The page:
By: Kelly Grounds, SFU Student
On May 8, Crown prosecutors announced that they were going to stay the breach-of-trust charge against vice-admiral Mark Norman. This appeared to put an end to the legal drama which has been with Norman since January 2017 when he was originally suspended from his position as vice-chief of defence staff.
Norman was charged with the breach of trust on March 9, 2018, following allegations that he had leaked cabinet documents to both CBC and the CEO of Federal Fleet Services, a division of Chantier Davie Shipbuilding. The agreement in question was made by the Harper government in July 2015 to temporarily allow a non-military vessel to be converted into a resupply ship.
Less than a month after being sworn in, the Liberal government put the Chantier Davie Shipbuilding agreement on hold. This was quickly followed by the leaked documents which began Norman’s legal troubles.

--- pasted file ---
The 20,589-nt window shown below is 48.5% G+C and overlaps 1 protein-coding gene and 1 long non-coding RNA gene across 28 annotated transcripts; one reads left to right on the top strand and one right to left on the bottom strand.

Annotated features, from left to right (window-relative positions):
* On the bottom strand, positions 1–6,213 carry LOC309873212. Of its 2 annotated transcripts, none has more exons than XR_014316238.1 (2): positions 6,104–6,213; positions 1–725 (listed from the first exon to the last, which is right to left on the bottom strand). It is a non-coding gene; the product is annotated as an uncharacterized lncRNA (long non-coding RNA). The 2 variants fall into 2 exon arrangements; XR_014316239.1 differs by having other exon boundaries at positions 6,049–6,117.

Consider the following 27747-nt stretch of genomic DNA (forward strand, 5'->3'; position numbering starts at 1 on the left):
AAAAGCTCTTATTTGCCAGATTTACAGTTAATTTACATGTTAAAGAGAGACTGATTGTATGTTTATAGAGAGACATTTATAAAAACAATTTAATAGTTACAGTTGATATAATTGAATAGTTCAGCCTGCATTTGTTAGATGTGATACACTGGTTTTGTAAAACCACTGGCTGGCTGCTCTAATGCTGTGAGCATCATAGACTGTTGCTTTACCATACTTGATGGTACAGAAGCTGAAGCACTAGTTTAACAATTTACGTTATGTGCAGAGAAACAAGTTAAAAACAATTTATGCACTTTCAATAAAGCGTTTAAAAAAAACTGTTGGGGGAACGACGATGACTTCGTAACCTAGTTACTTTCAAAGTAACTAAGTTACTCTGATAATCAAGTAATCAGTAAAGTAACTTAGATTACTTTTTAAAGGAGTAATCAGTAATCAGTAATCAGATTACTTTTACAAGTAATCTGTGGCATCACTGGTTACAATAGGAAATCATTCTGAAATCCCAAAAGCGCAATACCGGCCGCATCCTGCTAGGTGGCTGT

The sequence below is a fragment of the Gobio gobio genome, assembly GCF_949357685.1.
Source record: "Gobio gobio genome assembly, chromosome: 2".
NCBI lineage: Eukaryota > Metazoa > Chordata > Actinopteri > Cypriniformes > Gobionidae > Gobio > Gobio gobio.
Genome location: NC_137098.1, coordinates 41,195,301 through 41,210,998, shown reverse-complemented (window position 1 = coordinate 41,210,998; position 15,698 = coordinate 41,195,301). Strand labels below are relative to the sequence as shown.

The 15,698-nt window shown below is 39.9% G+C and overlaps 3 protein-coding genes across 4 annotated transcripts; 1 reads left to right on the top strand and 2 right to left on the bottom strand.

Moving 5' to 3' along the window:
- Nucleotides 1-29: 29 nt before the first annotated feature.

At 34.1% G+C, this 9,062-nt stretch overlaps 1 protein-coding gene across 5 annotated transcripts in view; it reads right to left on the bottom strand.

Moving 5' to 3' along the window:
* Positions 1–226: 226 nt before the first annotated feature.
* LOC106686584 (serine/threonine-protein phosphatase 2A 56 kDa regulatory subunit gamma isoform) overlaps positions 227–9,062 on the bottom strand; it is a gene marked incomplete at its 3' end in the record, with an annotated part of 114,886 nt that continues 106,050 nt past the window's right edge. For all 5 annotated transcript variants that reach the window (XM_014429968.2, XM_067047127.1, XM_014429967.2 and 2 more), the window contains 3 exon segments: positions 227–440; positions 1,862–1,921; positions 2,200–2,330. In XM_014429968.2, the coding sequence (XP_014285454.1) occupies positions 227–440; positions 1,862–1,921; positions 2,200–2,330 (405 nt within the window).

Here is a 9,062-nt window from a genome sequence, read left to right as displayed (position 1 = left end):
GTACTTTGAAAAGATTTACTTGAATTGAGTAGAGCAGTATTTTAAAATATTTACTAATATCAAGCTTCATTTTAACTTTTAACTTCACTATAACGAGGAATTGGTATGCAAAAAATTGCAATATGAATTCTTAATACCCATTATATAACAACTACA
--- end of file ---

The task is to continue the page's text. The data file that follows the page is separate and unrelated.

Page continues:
As Norman begins talks to return to his former job, Ottawa is beginning to decide on who to blame for the two-year legal drama. With the federal elections racing towards us, the Conservatives are looking to place the entirety of the affair on the shoulders of the Liberals. However, it is important to remember that it is really procurement policy from the Harper government that started the entire issue.
Canada has always had a problem with procurement, the process that the government uses to acquire military equipment. That’s because nothing has been set up to see that the procurement process goes on when there is a change in government. Not only has this left the military with a lack of modern equipment, but it also leaves room for governments that make poor policy moves to shift responsibility for their actions onto subsequent governments.
Currently, the Liberals are dealing with the fallout of the poor policy choices of the Conservatives and the chaotic trial of Mark Norman. With the 2019 elections quickly approaching, voters need to recognize the fact that while the chaos unfolded during the Liberals’ term, they were not the agents of said chaos. Going into the elections, every voter needs to decide what parts of the Liberals’ term will guide their votes.